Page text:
Tuesday, 01 October 2013 21:54
By Sareanda Lourdes
The wild feminine, though easier to experience than to define, is the unbound, untamed landscape of our true nature. As people of all genders open to this feminine essence, we begin to rebalance ourselves and our communities, expanding the range of human expression. We learn to move not only from our logical mind, but from our root source. Our bellies and pelvic bowls hold extraordinary intelligence, if we only learn to listen.
Researchers are studying the web of neurons lining the intestinal tract as a sort of second brain: consciousness rests in the belly-bowl as well as the head. This innate consciousness has a more receptive, intuitive sensitivity, integrating experience and knowing the connectedness of the whole rather than controlling or categorizing experience. As Philip Shepherd puts it, "If cranial thinking sets us apart from the world, the thinking in the belly joins us to it. If the cranial brain believes itself surrounded by a knowable world that can be controlled, the brain in our belly is in touch with the world's mystery."
Fine-tuning your attention to the sensations and information found through the belly and bowl can support your sense of love and connectedness, prevent illnesses, and treat imbalances of the digestive and reproductive systems.
Tuesday, 01 October 2013 21:51
By Patrice Lockert Anthony
Do you ever feel like fate is directing your course? Or that maybe Benjamin Franklin was wrong, and a divine Being is intimately involved with our day-to-day existence?
I've been rummaging through old boxes filled with even older paperwork. One of the boxes burped up an old copy of Food and Wine magazine. Nothing life altering in that ... until I noticed that pretty much the entire issue was devoted to losing weight and living a healthier existence. And to whom did the magazine turn to delve into the matter? The ultimate foodies: chefs. Why was I leaping for joy, you ask?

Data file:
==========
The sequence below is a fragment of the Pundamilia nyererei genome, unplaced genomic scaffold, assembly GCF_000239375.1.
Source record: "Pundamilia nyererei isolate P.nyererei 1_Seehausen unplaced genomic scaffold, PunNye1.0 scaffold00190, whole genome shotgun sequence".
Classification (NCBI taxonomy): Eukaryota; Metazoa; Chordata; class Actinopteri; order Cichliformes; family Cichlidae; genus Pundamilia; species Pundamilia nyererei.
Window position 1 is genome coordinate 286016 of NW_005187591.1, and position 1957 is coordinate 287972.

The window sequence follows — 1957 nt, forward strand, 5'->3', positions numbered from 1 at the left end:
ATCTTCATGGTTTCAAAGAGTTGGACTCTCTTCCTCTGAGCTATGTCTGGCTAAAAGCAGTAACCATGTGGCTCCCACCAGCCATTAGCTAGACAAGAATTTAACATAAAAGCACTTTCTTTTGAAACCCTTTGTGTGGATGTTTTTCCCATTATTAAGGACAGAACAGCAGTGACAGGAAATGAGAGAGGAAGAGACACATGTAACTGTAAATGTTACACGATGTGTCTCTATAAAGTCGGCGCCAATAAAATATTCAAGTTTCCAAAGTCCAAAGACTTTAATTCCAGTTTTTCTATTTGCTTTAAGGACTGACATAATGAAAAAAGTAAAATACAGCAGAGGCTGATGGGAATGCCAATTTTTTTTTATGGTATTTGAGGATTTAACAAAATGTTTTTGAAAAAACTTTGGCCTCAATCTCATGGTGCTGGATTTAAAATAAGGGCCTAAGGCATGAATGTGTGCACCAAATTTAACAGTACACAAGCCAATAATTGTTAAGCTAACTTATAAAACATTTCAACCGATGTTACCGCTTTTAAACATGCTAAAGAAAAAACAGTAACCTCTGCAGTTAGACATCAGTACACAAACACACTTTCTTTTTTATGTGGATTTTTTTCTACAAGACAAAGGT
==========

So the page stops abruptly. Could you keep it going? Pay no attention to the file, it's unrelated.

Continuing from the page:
Most of us are under the delusion that to lose weight — to be healthy — we have to give up our pleasure in food. We think (believe) we must give ourselves over to the bland, the blah-ness of calorie counting, sauce-less veggies, and ho-hum food prep. It's a lie — a myth! Gather round while I share the 411 of weight loss for foodies. It's about flavor. Where there is flavor — real flavor — there is satisfaction. Where there is satiety, you'll find portion control. Where you find portion control, you'll discover lost inches and pounds.
Sunday, 01 September 2013 22:05
By Anne Salazar-Dunbar,
Keeping the brain vital and elastic is a topic of major concern these days. With a focus on Alzheimer's and with the baby boomers heading into their later years, more and more people are looking for ways to keep their mental capacities and abilities strong and viable.
Fortunately, a lot of information and research findings on this topic are readily available. There are many herbs known to be helpful, as well as nutrition, supplements, and lifestyle practices, all of which go hand in hand. With some solid information and a bit of self-discipline, keeping your brain and cognitive abilities strong is not difficult.
First, let's talk about herbs that are great for brain health.
• Gingko biloba: This is a well-known herb used for the purpose of increasing blood supply to the brain. In addition, it neutralizes several kinds of dangerous free radicals that can damage brain cells. Gingko acts as an anti-inflammatory agent, increases neurotransmitter activity, increases sugar metabolism in the brain, increases alpha brain waves associated with mental alertness, and works as an antioxidant to protect the brain.
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By Alexa Besgen,
Before he was examining the toxicity of New York state, Walter Hang was trying to cure cancer. Spending hours in labs testing chemicals on mice and giving children doses of chemotherapy wasn’t as rewarding as he thought it would be, and he soon realized he wasn’t helping as much as he wanted to. Hang, who is the founder of Ithaca’s Toxics Targeting, says he knew exactly what he wanted to do after stumbling upon a cancer map in a library. His missio...